Acamprosate: A Prototypic Neuromodulator in the Treatment of Alcohol Dependence
Barbara J. Mason and Charles J. Heyser
Affiliation: Committee on the Neurobiology of Addictive Disorders, Pearson Center for Alcoholism and Addiction Research, The Scripps Research Institute, La Jolla, CA, USA.
Alcoholism is one of the most prevalent substance dependence disorders in the world. Advances in research in the neurobiological mechanisms underlying alcohol dependence have identified specific neurotransmitter targets for the development of pharmacological treatments. Acamprosate, marketed under the brand name Campral, is an orally administered drug available by prescription in the U.S. and throughout much of the world for treating alcohol dependence. Its safety and efficacy have been demonstrated in numerous clinical trials worldwide. Here we provide an overview of acamprosate in the context of the neurobiological underpinnings of alcohol dependence. We propose that unlike previously available pharmacotherapies, acamprosate represents a prototypical neuromodulatory approach in the treatment of alcohol dependence. A neuromodulatory approach seeks to restore the disrupted changes in neurobiology resulting from chronic alcohol intake. We believe that a neuromodulatory approach will provide a heuristic framework for developing more effective pharmacotherapies for alcohol dependence.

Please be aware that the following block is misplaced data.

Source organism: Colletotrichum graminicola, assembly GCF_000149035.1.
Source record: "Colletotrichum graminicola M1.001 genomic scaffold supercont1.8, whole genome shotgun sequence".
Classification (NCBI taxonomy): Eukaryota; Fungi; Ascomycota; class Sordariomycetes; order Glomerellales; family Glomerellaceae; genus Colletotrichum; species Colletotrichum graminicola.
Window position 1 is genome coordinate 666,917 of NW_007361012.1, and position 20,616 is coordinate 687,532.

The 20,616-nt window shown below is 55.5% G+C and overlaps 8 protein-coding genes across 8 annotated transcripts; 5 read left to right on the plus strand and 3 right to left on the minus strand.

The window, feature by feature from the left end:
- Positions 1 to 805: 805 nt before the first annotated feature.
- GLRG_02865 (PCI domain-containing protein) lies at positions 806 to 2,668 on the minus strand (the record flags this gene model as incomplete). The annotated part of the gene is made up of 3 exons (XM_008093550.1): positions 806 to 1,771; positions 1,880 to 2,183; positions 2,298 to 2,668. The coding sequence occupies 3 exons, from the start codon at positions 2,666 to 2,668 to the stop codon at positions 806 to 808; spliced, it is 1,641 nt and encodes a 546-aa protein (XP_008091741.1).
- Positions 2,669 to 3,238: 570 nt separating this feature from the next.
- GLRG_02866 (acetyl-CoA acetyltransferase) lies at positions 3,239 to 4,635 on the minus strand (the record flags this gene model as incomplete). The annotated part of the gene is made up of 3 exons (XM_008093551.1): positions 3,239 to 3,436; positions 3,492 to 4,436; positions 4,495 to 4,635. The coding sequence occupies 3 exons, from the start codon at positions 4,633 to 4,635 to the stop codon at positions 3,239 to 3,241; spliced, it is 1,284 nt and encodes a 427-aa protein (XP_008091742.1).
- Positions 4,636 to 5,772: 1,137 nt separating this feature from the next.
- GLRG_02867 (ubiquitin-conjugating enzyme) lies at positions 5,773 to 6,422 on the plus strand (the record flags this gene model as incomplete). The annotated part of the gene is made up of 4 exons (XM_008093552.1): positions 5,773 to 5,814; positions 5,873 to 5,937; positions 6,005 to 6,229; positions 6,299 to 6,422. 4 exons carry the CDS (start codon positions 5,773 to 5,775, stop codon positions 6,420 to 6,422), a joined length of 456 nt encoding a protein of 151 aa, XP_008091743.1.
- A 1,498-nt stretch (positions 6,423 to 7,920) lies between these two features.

Keywords: Acamprosate, alcohol dependence, alcoholism, campral, treatment
Rights & PermissionsPrintExport